###### Answer: B. all real values of x except x=5

More formally f = g if f ( x ) = g ( x ) for all x ∈ X where f : X → Y and g : X → Y. [8] [9] [note 4] The domain and codomain are not always explicitly given when a function is defined and without some (possibly difficult) computation one might only know that the domain is contained in a larger set.

Inverse function – Wikipedia

Derivative – Wikipedia

Function composition – Wikipedia

Derivative – Wikipedia

Given the function symbols F and G one can introduce a new function symbol F ∘ G the composition of F and G satisfying ( F ∘ G )( X ) = F(G ( X )) for all X . Of course the right side of this equation doesn’t make sense in typed logic unless the domain type of F matches the codomain type of G so this is required for the composition to be defined.

Then f ( x ) g ( x ) = 4x 2 + 4x + 1 = 1. Thus deg( f ⋅ g ) = 0 which is not greater than the degrees of f and g (which each had degree 1). Since the norm function is not defined for the zero element of the ring we consider the degree of the polynomial f ( x ) = 0 to also be undefined so that it follows the rules of a norm in a Euclidean domain .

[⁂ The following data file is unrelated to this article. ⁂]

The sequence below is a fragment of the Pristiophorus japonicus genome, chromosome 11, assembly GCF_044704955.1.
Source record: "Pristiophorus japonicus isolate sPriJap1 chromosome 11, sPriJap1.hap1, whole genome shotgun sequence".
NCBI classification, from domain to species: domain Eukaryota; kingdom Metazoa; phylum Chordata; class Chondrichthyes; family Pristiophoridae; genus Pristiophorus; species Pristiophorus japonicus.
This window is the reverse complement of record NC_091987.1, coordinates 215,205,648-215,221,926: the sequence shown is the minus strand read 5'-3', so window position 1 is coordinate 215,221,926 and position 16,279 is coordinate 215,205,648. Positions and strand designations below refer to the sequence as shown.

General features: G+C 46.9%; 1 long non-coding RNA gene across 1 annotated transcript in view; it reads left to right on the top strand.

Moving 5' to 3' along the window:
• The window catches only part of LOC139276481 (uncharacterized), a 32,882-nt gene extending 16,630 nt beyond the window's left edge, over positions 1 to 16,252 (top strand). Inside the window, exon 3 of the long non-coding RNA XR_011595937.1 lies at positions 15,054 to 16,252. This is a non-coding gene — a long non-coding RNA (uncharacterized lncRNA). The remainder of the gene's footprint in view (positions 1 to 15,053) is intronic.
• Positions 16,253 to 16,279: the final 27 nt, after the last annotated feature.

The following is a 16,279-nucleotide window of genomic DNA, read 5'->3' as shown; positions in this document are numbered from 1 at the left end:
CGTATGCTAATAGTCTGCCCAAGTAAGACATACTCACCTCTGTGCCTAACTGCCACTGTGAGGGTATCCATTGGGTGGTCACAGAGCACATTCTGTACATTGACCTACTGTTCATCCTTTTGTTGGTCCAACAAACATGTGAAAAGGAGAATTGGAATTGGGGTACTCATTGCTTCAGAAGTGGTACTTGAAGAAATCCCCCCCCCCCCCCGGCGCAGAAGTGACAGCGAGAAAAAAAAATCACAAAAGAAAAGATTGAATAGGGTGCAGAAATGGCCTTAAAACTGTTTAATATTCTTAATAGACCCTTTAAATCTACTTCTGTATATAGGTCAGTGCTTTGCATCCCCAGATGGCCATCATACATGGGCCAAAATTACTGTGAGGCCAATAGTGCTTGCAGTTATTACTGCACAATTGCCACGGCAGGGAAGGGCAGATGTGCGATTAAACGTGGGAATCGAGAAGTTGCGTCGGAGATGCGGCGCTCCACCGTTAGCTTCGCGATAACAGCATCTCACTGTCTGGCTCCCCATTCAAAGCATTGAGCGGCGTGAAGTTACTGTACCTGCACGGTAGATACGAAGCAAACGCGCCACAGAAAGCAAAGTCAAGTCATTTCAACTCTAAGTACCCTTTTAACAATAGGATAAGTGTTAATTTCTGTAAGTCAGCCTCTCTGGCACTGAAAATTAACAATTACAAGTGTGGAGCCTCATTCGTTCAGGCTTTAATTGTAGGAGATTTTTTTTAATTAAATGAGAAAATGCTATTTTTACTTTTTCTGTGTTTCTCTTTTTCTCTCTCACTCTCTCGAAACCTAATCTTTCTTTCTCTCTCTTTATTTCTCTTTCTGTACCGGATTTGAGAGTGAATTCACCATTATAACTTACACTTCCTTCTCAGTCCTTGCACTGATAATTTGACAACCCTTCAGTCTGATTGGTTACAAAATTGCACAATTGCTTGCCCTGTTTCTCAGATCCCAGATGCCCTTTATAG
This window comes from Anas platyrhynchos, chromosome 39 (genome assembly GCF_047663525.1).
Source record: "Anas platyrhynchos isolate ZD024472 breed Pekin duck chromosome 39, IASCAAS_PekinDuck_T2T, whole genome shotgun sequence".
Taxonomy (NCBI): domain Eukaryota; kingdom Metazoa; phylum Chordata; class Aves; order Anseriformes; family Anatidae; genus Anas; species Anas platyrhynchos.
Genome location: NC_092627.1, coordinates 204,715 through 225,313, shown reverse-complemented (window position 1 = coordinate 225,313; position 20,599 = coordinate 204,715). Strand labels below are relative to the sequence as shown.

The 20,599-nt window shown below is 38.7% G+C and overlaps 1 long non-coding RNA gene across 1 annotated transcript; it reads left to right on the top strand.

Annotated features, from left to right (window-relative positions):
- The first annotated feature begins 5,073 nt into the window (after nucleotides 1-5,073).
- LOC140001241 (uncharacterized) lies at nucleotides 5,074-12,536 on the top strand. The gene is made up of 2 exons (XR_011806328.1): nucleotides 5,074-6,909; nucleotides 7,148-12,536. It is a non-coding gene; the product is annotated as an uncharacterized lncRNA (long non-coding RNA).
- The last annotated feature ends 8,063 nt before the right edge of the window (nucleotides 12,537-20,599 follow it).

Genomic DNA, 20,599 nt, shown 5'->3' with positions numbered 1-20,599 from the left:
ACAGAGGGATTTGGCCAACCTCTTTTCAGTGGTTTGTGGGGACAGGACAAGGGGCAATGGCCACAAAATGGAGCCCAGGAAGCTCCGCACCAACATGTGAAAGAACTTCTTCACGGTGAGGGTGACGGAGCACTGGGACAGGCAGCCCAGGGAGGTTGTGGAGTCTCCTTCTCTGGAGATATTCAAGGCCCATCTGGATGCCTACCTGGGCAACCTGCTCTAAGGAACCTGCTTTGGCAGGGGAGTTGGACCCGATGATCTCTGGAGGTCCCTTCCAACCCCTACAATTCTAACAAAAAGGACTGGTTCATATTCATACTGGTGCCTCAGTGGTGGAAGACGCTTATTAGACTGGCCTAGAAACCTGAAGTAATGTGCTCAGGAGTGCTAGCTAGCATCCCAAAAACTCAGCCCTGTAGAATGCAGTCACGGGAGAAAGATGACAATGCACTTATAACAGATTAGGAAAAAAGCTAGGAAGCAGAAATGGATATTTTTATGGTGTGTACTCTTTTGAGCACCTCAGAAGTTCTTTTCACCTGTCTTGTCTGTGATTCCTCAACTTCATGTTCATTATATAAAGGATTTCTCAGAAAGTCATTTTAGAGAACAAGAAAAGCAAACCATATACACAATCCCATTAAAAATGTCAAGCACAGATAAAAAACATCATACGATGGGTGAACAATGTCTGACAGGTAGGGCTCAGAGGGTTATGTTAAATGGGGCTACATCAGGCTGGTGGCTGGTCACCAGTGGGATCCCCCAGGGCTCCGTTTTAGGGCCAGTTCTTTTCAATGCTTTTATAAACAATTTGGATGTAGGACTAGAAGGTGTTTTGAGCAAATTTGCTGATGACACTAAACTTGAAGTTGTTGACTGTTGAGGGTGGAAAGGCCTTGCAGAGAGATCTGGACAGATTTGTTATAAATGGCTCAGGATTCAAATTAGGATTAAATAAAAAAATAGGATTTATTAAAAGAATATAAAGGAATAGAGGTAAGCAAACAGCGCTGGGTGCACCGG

Let f be a function whose domain is the set X and whose codomain is the set Y.Then f is invertible if there exists a function g with domain Y and codomain X with the property: = ⇔ =. If f is invertible then the function g is unique which means that there is exactly one function g satisfying this property. Moreover it also follows that the ranges of g and f equal their respective codomains.

Sat Nov 08 2003 13:30:00 GMT-0500 (Eastern Standard Time) · However since F [ X ] is a unique factorization domain there is a unique representation for any rational expression P/Q with P and Q polynomials of lowest degree and Q chosen to be monic. This is similar to how a f…